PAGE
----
The Whole Story Behind Whole Grains
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Whole Truth, Whole Grains

Let’s face it: a discussion about whole grains is not going to steer you away from your latest Netflix binge or your younger sister’s latest dating crisis-du-jour. But like actor Jack Nicholson infamously said in the movie A Few Good Men, “You can’t handle the truth!” The same goes for this much misunderstood cornerstone of a well-balanced food pyramid.

Whole grains should be a staple of your diet - at least half the grains that you eat should be whole. Determining which products are actually whole grains can be challenging, however; be aware of misleading food branding and marketing messages and use the nutritional labels to determine if they are high in fiber. Key takeaways from this post:

  • Integrating whole grains into your diet aids in heart health
  • Pay attention to labels - watch out for added sugars
  • Whole grains contain fiber, B vitamins, and minerals

The Whole Story Behind Whole Grains

Whole grains are an excellent staple to include in your everyday diet and are a source of many nutrients, including dietary fiber, several B vitamins (thiamine, riboflavin, niacin, and folate) and minerals (iron, magnesium and selenium). Let’s take a look first at those vitamins and minerals and their individual contributions to your overall health. Read this and the next biochemist you meet with be amazed at how in touch you are with your body and its needs. 

  • Thiamine (B1) - Thiamine is an essential nutrient that all tissues of the body need to function properly. Interestingly enough, thiamine was the first B vitamin that scientists discovered, hence, why its name carries the number 1. Like the other B vitamins, thiamine is water-soluble (it is flushed out) and aids in helping the body convert food into energy.
  • Riboflavin (B2) - Riboflavin has several important functions including keeping the skin, eyes and the nervous system healthy and aiding in the production of steroids and red blood cells. Keeps you bright eyed and bushy tailed!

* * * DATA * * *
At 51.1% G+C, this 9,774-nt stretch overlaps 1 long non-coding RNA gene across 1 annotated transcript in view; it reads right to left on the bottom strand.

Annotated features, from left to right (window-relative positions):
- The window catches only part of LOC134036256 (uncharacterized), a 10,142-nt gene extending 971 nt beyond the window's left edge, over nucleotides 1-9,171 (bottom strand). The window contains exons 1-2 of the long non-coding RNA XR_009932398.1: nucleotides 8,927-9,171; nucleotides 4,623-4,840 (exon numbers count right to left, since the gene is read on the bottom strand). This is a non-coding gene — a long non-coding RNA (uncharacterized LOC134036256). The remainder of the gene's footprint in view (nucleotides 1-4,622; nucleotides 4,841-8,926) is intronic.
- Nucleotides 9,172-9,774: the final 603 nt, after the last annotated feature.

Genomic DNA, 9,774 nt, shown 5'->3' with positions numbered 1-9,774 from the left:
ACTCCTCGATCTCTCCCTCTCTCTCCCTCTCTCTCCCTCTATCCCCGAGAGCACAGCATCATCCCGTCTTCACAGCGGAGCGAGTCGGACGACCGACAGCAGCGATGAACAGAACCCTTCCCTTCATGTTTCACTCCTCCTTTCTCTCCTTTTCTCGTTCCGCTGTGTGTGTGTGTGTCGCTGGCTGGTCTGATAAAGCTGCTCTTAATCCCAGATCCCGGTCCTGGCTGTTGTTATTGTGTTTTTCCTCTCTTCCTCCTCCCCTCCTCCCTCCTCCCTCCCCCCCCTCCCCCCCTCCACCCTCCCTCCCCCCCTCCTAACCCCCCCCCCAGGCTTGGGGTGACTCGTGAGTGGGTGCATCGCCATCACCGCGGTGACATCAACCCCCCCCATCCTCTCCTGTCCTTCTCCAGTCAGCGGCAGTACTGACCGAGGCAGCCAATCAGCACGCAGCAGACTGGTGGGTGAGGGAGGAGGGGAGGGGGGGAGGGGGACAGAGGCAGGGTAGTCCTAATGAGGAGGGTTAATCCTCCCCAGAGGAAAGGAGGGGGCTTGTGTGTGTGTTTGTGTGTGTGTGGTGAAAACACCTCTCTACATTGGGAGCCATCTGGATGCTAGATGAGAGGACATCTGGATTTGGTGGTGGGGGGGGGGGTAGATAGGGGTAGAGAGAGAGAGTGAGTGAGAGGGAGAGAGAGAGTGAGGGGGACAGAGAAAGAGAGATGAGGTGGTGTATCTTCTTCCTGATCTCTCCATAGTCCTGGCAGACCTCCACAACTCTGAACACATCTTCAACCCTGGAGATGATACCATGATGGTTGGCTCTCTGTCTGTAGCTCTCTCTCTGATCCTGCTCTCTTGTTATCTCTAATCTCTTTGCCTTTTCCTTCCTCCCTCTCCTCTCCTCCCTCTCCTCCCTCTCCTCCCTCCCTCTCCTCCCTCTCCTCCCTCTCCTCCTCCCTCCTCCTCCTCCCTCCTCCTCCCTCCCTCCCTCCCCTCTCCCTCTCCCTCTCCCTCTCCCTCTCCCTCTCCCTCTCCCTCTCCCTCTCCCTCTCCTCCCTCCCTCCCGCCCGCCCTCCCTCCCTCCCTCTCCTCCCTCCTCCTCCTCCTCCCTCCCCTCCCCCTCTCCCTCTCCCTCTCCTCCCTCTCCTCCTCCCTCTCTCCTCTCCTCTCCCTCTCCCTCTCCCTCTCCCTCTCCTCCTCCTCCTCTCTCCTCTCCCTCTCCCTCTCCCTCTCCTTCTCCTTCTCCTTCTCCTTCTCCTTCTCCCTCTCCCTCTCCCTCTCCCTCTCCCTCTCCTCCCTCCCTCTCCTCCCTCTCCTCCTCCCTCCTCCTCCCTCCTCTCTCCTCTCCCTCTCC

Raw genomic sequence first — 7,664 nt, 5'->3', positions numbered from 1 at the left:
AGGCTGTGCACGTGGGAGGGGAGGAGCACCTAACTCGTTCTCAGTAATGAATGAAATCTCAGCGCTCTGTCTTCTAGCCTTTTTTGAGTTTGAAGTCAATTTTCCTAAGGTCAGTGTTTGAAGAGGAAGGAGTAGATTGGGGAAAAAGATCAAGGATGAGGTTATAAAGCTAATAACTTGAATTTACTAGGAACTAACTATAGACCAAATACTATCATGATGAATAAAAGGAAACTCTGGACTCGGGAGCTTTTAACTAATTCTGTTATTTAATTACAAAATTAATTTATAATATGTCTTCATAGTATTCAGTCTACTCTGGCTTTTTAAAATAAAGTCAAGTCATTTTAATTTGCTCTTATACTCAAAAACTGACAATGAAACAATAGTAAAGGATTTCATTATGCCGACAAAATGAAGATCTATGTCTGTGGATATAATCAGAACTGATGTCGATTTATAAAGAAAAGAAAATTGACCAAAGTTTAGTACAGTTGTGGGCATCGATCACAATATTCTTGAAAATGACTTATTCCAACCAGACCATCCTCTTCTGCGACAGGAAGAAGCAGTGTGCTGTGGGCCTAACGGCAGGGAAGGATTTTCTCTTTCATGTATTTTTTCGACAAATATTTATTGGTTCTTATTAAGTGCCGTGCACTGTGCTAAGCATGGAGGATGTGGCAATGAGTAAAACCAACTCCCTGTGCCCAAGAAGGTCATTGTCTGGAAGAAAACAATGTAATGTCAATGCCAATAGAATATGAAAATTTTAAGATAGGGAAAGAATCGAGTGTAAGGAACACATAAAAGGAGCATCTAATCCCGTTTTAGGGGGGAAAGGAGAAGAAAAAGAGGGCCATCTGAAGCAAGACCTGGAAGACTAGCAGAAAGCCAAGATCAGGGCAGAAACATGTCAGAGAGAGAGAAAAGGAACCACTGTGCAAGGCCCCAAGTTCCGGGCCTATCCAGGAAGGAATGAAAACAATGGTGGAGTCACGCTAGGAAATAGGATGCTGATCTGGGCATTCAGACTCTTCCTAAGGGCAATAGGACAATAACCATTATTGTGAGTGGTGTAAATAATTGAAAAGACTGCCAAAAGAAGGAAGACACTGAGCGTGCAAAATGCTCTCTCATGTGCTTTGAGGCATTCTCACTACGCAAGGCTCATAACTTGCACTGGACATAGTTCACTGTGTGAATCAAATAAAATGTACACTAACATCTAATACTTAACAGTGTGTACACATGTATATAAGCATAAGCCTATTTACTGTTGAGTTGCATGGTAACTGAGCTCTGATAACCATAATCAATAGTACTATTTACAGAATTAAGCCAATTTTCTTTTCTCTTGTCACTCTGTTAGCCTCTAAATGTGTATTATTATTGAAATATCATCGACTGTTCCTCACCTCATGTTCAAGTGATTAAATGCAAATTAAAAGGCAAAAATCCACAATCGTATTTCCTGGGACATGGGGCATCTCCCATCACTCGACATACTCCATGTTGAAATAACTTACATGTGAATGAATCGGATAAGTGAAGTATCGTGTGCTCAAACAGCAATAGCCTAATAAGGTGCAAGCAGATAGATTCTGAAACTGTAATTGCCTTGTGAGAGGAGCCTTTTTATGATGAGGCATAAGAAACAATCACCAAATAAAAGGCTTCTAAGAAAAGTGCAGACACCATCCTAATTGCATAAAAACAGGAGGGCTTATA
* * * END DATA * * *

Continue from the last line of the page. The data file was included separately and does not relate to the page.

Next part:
• Niacin (B3) - Niacin is a major component of NADand NADP, two coenzymes that are involved in cellular metabolism. It also plays a role in cell signaling and making and repairing DNA, in addition to acting as an antioxidant.
  • Folate (B9) – Also known as folic acid, folate is important for the brain, and for maintaining mental health, i.e., your sanity. It’s used to manufacture our DNA and RNA, so it is needed for creating new cells – because of this it is very important for pregnant women, infants, adolescents, and anyone who needs to grow new tissue (such as after an injury or surgery). Folate also works with B12 to make red blood cells, and plays a role in maintaining the health of the cardiovascular system, nervous system, and digestive system.
  • Iron - Iron is a mineral responsible for carrying oxygen in your red blood cells and transmitting nerve impulses. Not having enough iron in your body is known as anemia. Most people get enough iron in their diets. Some of the reasons a person may need additional iron are because they take certain medications, exercise frequently, or are a menstruating or pregnant woman.
  • Magnesium - It is essential for over 300 different chemical reactions in the body, including maintaining your energy level, helping you relax, and sustaining the health of your heart and blood vessels. Magnesium deficiency is unfortunately probably the most common nutritional deficiency in the developed world – don’t fall victim to it!